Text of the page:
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Saturday, April 25, 2015, 9:37 a.m.
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Philip Martin

Columnist: Philip Martin

Jennifer Christman

Weekend Editor, Columnist: Jennifer Christman

Ex Machina

posted: 04/24/2015 2:24 a.m. Discuss

By nearly any measure, Nathan Bateman (Oscar Isaac) is a phenomenal success. At the age of 13 he wrote the initial search algorithm that eventually would go on to power his megawatt company, Blue Book, to become the most powerful Internet search client in the world. By now a multi-billionaire, the reclusive Bateman spends his days on his pristine natural estate somewhere in the rolling mountains and flowing streams of what appears to be the Pacific Northwest, working tirelessly on a new, quintessential project designing the world's first true AI interface.

Previews

posted: 04/24/2015 2:22 a.m. Discuss

The Age of Adaline

Director continues moody sci-fi genre

posted: 04/24/2015 2:21 a.m. Discuss

A few years back, I had the opportunity to speak to a director about the difficulty of casting for royalty. It seemed a tricky business, being able to capture the particular confluence of wealth, prestige and to the manner born that would read to a movie audience as suitably removed from the rest of us.

Coming Attractions

posted: 04/24/2015 2:19 a.m. Discuss

Avengers: Age of Ultron, PG-13 The Avengers must assemble to combat the threat of Ultron. With Robert Downey Jr., Scarlett Johansson, Chris Evans, Chris Hemsworth, James Spader. Directed by Josh Whedon. May 1

Review: The Age of Adaline

posted: 04/24/2015 2:18 a.m. Comment 1

The Age of Adaline is not really a movie. It's more like two movies fighting for the same screen at the same time. On one hand, it has a juicy setup. The script by J. Mills Goodloe and Salvador Paskowitz thoughtfully explores the pros and cons of living forever. It's too bad they didn't devote the same mental effort toward the limp romance that keeps intruding.

Review: The Water Divier

posted: 04/24/2015 2:18 a.m. Discuss

Making his directorial debut with the brawny and big-hearted Australian war drama The Water Diviner, Russell Crowe taps a deep well of symbolism, cultural empathy and good old-fashioned storytelling. Crowe, who also stars as a grieving father stoically bulldozing through Turkey in search of three sons missing in action after the WWI battle at Gallipoli, is on shakier ground with a gooey romantic subplot, which brings to mind the actor's out-of-his-element performance in the Ridley Scott romantic comedy A Good Year.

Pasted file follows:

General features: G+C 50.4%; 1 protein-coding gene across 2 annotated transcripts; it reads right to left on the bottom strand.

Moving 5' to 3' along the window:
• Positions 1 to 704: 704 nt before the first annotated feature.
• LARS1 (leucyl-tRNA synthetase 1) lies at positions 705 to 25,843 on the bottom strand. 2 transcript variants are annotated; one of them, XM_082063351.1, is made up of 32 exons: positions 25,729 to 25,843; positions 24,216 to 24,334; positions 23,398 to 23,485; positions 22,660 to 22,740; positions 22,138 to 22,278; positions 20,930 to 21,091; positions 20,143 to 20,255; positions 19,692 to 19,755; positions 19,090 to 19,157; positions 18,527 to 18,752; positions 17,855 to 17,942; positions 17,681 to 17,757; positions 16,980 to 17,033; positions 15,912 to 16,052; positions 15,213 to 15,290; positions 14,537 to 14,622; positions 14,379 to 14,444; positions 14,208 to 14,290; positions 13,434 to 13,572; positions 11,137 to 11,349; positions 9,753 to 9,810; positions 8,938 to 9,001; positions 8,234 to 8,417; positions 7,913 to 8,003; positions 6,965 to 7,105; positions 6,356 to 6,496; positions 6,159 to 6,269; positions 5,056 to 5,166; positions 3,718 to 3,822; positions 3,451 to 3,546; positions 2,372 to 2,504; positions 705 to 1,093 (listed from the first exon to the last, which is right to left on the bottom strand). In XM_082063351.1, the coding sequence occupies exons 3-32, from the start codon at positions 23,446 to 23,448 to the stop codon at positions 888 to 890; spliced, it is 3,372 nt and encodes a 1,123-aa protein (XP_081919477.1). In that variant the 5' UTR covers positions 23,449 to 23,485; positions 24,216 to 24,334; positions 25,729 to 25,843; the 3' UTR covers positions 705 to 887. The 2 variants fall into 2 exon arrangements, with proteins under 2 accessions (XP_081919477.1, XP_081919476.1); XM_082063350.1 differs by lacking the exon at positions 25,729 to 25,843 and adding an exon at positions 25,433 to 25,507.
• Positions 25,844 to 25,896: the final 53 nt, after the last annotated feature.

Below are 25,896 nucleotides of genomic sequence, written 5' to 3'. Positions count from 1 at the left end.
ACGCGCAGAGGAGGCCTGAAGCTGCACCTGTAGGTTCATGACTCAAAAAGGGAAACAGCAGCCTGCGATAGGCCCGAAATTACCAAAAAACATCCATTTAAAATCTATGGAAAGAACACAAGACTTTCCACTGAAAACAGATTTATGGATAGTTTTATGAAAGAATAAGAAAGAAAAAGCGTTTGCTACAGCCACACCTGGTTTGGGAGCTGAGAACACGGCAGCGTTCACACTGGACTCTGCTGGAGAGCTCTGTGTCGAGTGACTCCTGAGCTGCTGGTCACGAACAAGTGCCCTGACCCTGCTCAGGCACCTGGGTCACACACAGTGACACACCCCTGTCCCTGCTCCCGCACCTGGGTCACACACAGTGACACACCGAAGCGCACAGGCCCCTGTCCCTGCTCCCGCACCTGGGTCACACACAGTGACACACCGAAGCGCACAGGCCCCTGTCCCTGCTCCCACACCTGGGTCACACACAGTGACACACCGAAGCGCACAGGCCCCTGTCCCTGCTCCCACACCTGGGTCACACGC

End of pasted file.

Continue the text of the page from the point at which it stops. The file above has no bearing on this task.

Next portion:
Review: Wild Tales

posted: 04/24/2015 2:17 a.m. Discuss

People are capable of amazing acts of love, generosity and self-sacrifice. They can also be vain, bitter and vengeful creatures who use their terrifying intelligence in precisely calibrated ways. The wonder of Argentinian writer-director Damian Szifron's Wild Tales is that it is somehow able to demonstrate the extremes of human unkindness while never reducing its characters to props.

Box Office: Furious 7 continues record haul

posted: 04/24/2015 2:15 a.m. Discuss

LOS ANGELES -- Furious 7 finished atop the box office for the third consecutive weekend with about $29.2 million in ticket sales in U.S. and Canadian theaters, but it was the international market that pushed the Universal Pictures film to be the highest grossing release worldwide in the studio's 103-year history.

Review: The Wrecking Crew

posted: 04/24/2015 2:14 a.m. Discuss

Tommy Tedesco was a minor hero of mine; I used to read his "Studio Log" column in Guitar Player magazine religiously. It was a witty and insightful read that demystified the life of a studio musician. In each column, Tedesco would give the details of a particular session date, informing us who the date was for, what gear he'd used, what particular problems he'd encountered, how he'd modified the music, and even how much he'd been paid. He also included a lead sheet from the session, usually decorated with his own hand-scribbled notes.

Wrecking director makes it personal

posted: 04/24/2015 2:13 a.m. Discuss

As part of my standard procedure for conducting interviews, I let subjects know they're being recorded. When I told director Denny Tedesco know that, unlike the National Security, I let people know when the microphone is on, he half-jokingly replied, "I only wish somebody would listen to me."

Super Quiz: Burial Sites

posted: 04/24/2015 2:13 a.m. Discuss

1. John F. Kennedy

Helpful Hints

posted: 04/24/2015 2:11 a.m. Discuss

DEAR READERS: If you will be traveling with your pet (or pets), here are a few hints for you and your furry friends. Some hints below are from the American Society for the Prevention of Cruelty to Animals, and some are from Heloise Central:

MovieStyle: Artificial (and emotional) Intelligence

posted: 04/23/2015 10:46 a.m. Discuss

Alex Garland’s directorial debut Ex Machina is a futuristic thriller about a remarkably realistic robot (Alicia Vikander) who begins to realize that she’s superior to the puny humans who built her. Though the story sounds familiar, our Piers Marchant peels back it layers and debriefs the director in this week’s MovieStyle.

Softball game added to Bentonville Film Festival events

posted: 04/21/2015 1 a.m. Discuss

The schedule for the Bentonville Film Festival was rounded out Monday courtesy of the announcement of several new events. And participants in one of the festival's newly announced events will be rounding the bases, as well.

Wading into Waters

posted: 04/19/2015 2:08 a.m. Discuss

John Waters is more likely than most 68-year-old cult authors and moviemakers to hitchhike to Little Rock and the Arkansas Literary Festival.

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